Olson Introduces Bill to Improve Diabetes Research
WASHINGTON, DC â€“ Rep. Pete Olson (R-TX) today re-introduced H.R. 1192, the National Diabetes Clinical Care Commission Act, legislation to streamline federal funding intended for diabetes research, ensuring that federal tax dollars are targeted for maximum benefit to patients. The bill also engages diabetes experts in the private sector to help the federal government address diabetes research in a fiscally responsible manner. The goal of the bill is better patient care, less people diagnosed with diabetes and a reduction in its costs to the nation.
â€œAt a time of crushing debt, we must maximize every limited research dollar available," Rep. Olson said. "Diabetes is a national epidemic. Cutting-edge medical research and clinical care institutions only matter if we can translate that research into direct patient care. This bill will help ensure that Americans at risk of diabetes receive appropriate and effective preventive care and those with diabetes receive the same high-quality care and enjoy a better quality of life by successfully managing their disease.â€
Olson's bill H.R. 1192; would form a National Diabetes Clinical Care Commission, which would consult with federal agencies and assist in coordinating and directing diabetes clinical care policy. The board would be comprised of healthcare professionals, patient advocates and representatives from the various federal agencies who deal with diabetes. The Commission would make recommendations to the Secretary of Health and Human Services and to Congress about current policies and programs that will improve the quality of diabetes care and patient outcomes.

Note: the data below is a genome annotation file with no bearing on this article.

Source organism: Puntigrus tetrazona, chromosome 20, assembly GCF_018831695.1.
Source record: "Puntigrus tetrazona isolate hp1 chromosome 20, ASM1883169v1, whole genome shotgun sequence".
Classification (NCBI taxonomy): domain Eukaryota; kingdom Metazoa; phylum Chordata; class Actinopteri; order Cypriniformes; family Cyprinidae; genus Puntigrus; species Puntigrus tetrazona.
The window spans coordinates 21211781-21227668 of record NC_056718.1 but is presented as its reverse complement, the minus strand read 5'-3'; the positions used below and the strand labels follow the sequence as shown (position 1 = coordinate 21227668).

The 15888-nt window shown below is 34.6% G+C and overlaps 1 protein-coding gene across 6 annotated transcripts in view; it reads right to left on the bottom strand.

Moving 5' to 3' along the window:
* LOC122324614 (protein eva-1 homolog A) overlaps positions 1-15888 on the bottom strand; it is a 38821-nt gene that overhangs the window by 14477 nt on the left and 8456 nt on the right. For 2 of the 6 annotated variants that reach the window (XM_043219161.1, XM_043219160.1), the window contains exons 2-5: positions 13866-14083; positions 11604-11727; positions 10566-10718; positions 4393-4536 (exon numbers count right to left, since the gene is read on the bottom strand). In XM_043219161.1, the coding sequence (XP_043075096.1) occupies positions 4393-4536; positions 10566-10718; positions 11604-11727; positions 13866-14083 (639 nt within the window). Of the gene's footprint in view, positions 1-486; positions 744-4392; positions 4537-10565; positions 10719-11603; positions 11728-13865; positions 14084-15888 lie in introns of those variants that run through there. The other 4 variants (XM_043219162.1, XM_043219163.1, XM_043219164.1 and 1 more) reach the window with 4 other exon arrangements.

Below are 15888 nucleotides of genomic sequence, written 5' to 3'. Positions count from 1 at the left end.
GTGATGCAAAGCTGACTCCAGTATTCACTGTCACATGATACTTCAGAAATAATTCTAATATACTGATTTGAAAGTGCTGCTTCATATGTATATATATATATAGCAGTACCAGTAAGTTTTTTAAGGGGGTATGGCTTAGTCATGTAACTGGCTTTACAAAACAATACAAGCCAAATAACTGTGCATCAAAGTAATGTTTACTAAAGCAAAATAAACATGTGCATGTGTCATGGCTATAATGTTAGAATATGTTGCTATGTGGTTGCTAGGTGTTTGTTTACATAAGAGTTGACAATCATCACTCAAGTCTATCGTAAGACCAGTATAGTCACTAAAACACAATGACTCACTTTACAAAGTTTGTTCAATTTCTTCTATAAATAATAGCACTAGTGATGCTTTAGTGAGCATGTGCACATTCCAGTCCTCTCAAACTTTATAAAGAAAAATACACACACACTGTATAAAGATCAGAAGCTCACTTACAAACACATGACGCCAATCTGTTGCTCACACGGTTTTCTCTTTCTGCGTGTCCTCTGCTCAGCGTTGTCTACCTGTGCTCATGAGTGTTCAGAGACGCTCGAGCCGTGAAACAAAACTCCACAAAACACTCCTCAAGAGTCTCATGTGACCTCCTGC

A 2010 report by the Texas Health Institute found that more than 8 million Texans will have diabetes by 2040. Currently, more than 2 million Texans are battling diabetes. Diabetes costs the U.S. more than $218 billion annually. $1 out of every $3 Medicare dollars is spent on people with diabetes. $1 in every $10 healthcare dollars is spent on diabetes and its complications. Finally, 37 federal departments and agencies are involved in the implementation of federal diabetes activities.
According to the most recent statistics by Centers for Disease Control and Prevention, diabetes by the numbers - 2014: 29.1 million Americans have diabetes â€” one out of eleven. Of these, 7 million do not know they have the disease. The annual cost of diabetes increased 41% in the past 5 years. Most of the cost for diabetes care in the U.S., 62.4%, is provided by Medicare, Medicaid, and the military. The rest is paid for by private insurance (34.4%) or by the uninsured (3.2%). Diabetes remains the 7th leading cause of death in the United States.
Media Contact: Melissa Kelly